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Shots - Health News
11:43 am
Tue January 6, 2015

Medicaid's Western Push Hits Montana

Montana Gov. Steve Bullock is giving Medicaid expansion another try.
Matt Volz AP

Originally published on Tue January 6, 2015 11:54 am

The Affordable Care Act is on the move in Western states, with the governors of Utah, Wyoming and Montana all working on deals with the Obama administration to expand Medicaid in ways tailored to each state.

But getting the federal stamp of approval is just the first hurdle. The governors also have to sell the change to their state legislators, who have their own ideas of how expansion should go.

The latest example is Montana, where the governor and the legislature have competing proposals about how much federal Medicaid expansion cash the state should try to bring in.

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The Salt
11:15 am
Tue January 6, 2015

Going Dry: The Benefits Of A Month Without Booze

Originally published on Tue January 6, 2015 1:11 pm

As New Year's resolutions go, cutting back on food and drink are right at the top of the list. And while those vowing to change their eating habits may cut the carbohydrates or say a sweet goodbye to sugar, for regular drinkers, the tradition may involve what's known as a "dry January": giving up booze for a month.

But could such a short-term breakup with alcohol really impart any measurable health benefits?

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NPR Story
4:00 am
Tue January 6, 2015

3 States Counter Obama's Proposal For Medicaid Expansion

Originally published on Tue January 6, 2015 12:15 pm

Copyright 2015 Montana Public Radio. To see more, visit http://www.mtpr.org.

Shots - Health News
2:54 am
Tue January 6, 2015

Addiction Patients Overwhelm Vermont's Expanded Treatment Programs

Publicity from Vermont Gov. Peter Shumlin's State of the State address last January drove up demand for addiction treatment in the state.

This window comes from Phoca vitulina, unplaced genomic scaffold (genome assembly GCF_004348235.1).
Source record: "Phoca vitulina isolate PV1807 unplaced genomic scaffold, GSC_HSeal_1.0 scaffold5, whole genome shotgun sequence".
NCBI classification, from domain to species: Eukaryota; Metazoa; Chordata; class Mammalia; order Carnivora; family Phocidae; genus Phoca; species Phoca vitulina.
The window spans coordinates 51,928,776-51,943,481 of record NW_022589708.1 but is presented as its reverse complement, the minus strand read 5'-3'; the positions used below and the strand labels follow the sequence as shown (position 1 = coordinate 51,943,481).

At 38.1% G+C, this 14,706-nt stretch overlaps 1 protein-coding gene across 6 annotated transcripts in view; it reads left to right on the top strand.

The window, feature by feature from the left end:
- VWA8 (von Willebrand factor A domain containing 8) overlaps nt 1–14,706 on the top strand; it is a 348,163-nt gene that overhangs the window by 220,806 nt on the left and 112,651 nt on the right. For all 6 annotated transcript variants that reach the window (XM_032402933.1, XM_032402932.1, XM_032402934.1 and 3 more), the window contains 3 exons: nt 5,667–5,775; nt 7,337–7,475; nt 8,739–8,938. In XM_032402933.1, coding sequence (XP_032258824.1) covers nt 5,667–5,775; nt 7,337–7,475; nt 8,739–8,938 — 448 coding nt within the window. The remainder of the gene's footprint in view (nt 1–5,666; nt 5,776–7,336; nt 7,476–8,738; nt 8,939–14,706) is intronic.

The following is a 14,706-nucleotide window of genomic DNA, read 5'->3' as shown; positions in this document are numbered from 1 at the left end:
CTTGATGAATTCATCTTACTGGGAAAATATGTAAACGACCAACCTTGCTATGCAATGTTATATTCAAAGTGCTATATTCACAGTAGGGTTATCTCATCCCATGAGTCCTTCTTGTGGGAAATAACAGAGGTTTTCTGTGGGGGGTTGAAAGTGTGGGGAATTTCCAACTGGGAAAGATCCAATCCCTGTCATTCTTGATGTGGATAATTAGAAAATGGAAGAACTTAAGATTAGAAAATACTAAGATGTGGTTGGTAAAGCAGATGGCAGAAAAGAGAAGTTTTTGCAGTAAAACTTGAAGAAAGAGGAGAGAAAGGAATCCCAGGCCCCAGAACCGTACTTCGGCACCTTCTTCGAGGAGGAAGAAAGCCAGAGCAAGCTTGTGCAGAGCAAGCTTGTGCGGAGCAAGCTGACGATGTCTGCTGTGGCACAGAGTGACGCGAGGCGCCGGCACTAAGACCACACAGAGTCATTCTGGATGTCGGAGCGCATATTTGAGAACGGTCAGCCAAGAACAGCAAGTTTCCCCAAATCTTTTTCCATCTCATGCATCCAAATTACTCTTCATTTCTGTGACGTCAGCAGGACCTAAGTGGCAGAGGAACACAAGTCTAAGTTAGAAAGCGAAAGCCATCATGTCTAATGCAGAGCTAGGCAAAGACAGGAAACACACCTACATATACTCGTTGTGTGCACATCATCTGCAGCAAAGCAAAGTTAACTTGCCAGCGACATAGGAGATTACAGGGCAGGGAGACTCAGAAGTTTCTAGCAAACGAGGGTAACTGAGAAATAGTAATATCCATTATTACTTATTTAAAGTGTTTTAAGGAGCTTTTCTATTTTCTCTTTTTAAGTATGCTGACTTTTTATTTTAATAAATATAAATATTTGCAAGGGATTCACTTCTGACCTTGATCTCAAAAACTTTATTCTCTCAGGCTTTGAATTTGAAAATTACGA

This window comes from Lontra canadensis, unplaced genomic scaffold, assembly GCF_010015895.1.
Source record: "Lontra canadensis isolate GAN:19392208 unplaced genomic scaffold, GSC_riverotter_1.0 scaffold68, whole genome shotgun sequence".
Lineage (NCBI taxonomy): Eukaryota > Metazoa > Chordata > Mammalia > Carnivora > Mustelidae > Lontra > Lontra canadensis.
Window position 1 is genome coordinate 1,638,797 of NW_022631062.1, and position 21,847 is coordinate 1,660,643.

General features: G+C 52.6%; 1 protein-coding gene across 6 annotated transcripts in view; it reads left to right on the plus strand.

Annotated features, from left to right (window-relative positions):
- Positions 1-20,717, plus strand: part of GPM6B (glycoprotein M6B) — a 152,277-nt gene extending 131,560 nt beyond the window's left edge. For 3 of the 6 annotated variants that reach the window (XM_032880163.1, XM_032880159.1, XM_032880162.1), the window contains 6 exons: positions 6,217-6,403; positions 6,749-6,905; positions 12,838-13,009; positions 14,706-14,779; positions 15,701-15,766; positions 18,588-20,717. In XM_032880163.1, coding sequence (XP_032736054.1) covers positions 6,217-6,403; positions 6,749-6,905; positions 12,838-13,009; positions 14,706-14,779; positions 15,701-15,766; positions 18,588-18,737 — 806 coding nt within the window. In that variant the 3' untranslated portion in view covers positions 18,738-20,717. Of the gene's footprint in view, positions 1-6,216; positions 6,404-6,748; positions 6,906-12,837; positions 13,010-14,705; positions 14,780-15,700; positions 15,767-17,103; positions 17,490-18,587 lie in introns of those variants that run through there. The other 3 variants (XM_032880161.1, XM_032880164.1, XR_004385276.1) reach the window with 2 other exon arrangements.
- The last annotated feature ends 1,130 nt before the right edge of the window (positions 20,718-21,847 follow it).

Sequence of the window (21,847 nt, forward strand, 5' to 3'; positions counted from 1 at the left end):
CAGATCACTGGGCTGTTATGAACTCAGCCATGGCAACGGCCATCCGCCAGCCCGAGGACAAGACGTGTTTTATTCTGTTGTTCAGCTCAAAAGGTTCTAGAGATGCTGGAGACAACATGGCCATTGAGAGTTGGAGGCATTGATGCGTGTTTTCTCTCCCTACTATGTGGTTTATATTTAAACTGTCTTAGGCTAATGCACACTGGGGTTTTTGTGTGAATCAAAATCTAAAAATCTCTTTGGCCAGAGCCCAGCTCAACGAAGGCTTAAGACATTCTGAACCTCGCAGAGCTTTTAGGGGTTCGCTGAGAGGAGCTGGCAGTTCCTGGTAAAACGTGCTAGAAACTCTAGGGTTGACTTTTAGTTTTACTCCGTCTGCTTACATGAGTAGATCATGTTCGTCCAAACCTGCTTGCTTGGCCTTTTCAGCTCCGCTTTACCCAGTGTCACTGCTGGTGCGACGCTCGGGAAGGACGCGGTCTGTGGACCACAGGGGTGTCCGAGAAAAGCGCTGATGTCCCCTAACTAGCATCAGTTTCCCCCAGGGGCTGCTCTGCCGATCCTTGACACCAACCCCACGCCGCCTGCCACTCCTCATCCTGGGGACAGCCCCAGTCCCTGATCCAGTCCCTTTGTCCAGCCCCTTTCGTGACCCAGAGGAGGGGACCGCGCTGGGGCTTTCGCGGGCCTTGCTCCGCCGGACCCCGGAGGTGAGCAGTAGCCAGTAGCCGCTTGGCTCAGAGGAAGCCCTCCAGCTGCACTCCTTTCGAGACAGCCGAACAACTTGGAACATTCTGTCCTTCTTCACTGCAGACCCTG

Andy Duback AP

Originally published on Tue January 6, 2015 10:11 am

Vermont Gov. Peter Shumlin attracted national attention last January when he devoted his entire State of the State address to Vermont's opiate addiction problem.

For the first time, he said, the number of people seeking drug addiction treatment had surpassed those getting help for alcoholism, and many had nowhere to go.

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Health
4:17 pm
Mon January 5, 2015

Big Data Not A Cure-All In Medicine

Originally published on Mon January 5, 2015 5:31 pm

Copyright 2015 NPR. To see more, visit http://www.npr.org/.

Goats and Soda
4:17 pm
Mon January 5, 2015

In The World's Rape Capital, Doctors Fight Violence With Science

Dr Dieudonne Masemo Bihehe and Dr. Tina Amissi are physicians at Panzi Hospital in Bukavu, now doing research through ICART, a new research center to support Congolese scholarship.
Gregory Warner NPR

Originally published on Mon January 5, 2015 7:17 pm

Tina Amissi grew up in a small village in the Democratic Republic of Congo with 26 brothers and sisters. When her mother insisted she drop out of school and help out around the house, it was her polygamous father — and his iron authority — who saved her.

Amissi's father supported her dream to go to medical school in the city of Bukavu. Even now, she gets so excited recounting the story that she can't stop from clapping.

"My father said, 'You'll leave your mother?' " Amissi recalls. "I said, 'Yes, yes, yes, yes, I'm going.' "

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Shots - Health News
4:17 pm
Mon January 5, 2015

How A Position Of Power Can Change Your Voice

How would you sound in front of an NPR microphone?
Meredith Rizzo NPR

Originally published on Tue January 6, 2015 10:46 am

Most radio reporters, I think it's fair to say, think about their voices a lot, and work to sound powerful and authoritative. I know my voice has changed since my very first radio story 10 years ago:

Compare that with how I sound these days: